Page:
Could 'The Color Out of Space' Finally Be the Lovecraft Adaptation Cosmic Horror Fans Deserve?

Thursday, 07 November 2019 - 11:53AM
Thursday, 07 November 2019 - 11:53AM
Could 'The Color Out of Space' Finally Be the Lovecraft Adaptation Cosmic Horror Fans Deserve?
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Screenshot: YouTube/RLJE Films
The problem with adapting any of H.P. Lovecraft's short stories to film is that they often aim to describe beings, sensations, or forces that cannot be described. The real horror in Lovecraft's writing is inarticulable: those struck instantly mad by whatever terrors they've witnessed are reduced to having their babbling relayed by Lovecraft's narrators. Those who manage to emerge from their experiences with the unimaginable with their wits intact can only say that what they've seem is unlike anything. How do you depict things whose very appearance or presence causes insanity in a visual medium? How do you convey the feeling of losing your grip on reality, of having your senses betray you, of having your intellect fail to protect you from freshly unlocked regions of your brain to an audience without drugging them with potent hallucinogens or actually injuring them?

The simple answer is that you can't... but you can try. At the very least, you can create a film where watching someone disappear into that vacuum is gripping enough to make you wonder if it could ever happen to you. You leave the audience no reward at the end. You offer no sense of redemption, no happy ending, no answer to the questions you raise, no reason for the fates suffered by the characters. 

Richard Stanley's upcoming adaptation of Lovecraft's The Colour Out of Space (preserving Lovecraft's spelling here) dares to attempt to tackle one of the most difficult short stories in cosmic horror: the invasion, via meteorite, of an alien presence in the form of an indescribable color. Throughout the story, the color is variously described as, among other things, a vapor, a "ghastly miasma," and an "unholy iridescence" that has emerged from the core of this space rock.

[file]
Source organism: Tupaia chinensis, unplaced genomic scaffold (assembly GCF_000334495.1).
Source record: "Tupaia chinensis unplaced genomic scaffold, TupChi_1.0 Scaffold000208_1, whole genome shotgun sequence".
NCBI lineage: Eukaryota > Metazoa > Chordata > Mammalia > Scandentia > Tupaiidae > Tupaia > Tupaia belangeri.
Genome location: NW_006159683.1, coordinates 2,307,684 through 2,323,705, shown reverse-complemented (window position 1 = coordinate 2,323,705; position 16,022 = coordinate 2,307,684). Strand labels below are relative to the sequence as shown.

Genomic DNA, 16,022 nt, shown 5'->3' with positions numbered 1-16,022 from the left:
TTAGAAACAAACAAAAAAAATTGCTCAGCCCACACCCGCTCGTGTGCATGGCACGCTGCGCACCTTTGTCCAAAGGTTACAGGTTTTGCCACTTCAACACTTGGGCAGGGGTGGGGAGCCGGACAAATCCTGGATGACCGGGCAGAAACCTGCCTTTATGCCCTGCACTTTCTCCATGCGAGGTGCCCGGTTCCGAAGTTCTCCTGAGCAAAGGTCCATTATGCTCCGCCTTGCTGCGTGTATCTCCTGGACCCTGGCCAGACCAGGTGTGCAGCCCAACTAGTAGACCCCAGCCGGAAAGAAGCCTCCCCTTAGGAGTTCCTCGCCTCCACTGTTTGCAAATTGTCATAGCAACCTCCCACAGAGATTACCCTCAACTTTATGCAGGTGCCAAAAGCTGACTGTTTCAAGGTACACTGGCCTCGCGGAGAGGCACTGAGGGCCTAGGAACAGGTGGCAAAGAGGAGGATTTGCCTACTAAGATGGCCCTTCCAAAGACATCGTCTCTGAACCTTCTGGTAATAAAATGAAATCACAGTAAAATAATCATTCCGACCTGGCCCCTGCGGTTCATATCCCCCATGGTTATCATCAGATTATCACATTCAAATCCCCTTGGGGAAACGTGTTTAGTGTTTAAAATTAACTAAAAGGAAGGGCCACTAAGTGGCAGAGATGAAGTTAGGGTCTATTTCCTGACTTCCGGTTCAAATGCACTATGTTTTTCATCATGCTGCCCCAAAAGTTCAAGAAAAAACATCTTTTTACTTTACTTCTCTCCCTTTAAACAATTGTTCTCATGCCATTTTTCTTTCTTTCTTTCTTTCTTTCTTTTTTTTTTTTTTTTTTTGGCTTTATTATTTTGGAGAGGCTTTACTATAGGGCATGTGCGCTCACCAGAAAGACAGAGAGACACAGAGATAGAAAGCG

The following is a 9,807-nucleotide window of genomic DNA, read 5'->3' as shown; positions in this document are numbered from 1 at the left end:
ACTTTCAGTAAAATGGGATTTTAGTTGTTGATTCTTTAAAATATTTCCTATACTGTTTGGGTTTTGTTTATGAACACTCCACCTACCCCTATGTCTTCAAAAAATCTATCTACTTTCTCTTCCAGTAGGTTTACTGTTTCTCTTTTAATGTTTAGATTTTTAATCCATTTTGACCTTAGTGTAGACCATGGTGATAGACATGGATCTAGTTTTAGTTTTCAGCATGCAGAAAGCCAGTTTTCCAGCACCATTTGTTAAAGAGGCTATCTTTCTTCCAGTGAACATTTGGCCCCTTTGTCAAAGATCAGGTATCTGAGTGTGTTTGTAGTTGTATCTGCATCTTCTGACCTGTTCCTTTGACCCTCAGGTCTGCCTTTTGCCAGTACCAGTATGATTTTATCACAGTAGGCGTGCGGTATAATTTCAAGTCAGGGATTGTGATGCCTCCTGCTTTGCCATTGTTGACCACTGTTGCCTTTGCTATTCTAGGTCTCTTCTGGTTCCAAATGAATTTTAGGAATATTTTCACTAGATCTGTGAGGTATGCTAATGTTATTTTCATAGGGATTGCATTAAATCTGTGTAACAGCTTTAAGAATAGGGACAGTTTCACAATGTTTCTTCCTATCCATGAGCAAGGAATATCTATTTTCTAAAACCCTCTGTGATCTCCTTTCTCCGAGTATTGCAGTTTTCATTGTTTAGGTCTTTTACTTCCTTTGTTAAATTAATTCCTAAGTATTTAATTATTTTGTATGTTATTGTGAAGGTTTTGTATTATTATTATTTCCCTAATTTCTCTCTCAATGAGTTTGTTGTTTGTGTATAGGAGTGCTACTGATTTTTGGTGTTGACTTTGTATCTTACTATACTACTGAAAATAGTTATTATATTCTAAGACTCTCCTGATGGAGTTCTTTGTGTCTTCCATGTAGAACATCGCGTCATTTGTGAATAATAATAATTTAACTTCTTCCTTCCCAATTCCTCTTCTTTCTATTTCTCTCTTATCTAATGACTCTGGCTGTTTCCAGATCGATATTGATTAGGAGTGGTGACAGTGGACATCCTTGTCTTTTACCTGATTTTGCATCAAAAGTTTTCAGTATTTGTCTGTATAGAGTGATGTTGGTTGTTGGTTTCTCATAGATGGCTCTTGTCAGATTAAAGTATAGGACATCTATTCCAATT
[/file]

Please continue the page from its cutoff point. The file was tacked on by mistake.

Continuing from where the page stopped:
Towards the story's conclusion, Lovecraft's narrator can only describe it in negation, suggesting a different order of nature obeying "laws that are not of our cosmos," and therefore completely unknown – and unknowable – to us. "This was no fruit of such worlds and suns as shine on the telescopes and photographic plates of our observatories," the unnamed narrator says. "This was no breath from the skies whose motions and dimensions our astronomers measure or deem too vast to measure. It was just a color out of space – a frightful messenger from unformed realms of infinity beyond all Nature as we know it; from realms whose mere existence stuns the brain and numbs us with the black extra-cosmos gulfs it throws open before our frenzied eyes."

The color is distilled horror and fear. 

Stanley's trailer gives a glimpse of how this color, described by protagonist Nathan Gardner (Nicholas Cage) as unlike "any color I've ever seen before," spreads a psychedelic fuchsia apocalypse that affects everything from livestock to pets to, of course, the very sanity and flesh of those unfortunate enough to be in its vicinity. As the pink stain takes over Gardner's world, he finds himself desperately clinging to his sanity by doing the one thing that never works in a Lovecraft short story: trying to make sense of what's happening. 

Science-fiction and horror fans will immediately note the cinematographic similarities to Alex Garland's adaptation of Jeff VanderMeer's Annihilation (2018), which followed a similar plotline. The Color Out of Space, however, is a decidedly more grim tale. If Stanley sticks with the original ending, he'll be doing his audiences a favor... a better – if you can call it that – approach would be to step into the abyss, as John Carpenter did with his love letter to Lovecraft In the Mouth of Madness (1994) and, more brutally, as Frank Darabont did with his 2007 adaptation of Stephen King's The Mist. 

We're optimistic that Stanley and his cast will make this work  and early indicators are that they've succeeded. Following the film's screening at the Toronto Film Festival earlier this year, The Skinny's Katie Goh wrote that "the film's dread comes from cinematographer Steve Annis' swirls of colour and composer Colin Stetson's eerie synth score" and that it "is at its best when Stanley goes for this subtle and intelligent filmmaking, gesturing at the horror rather than pushing it in our faces." That's exactly the approach to take with The Colour Out of Space. 

The Color Out of Space opens on January 24, 2020.
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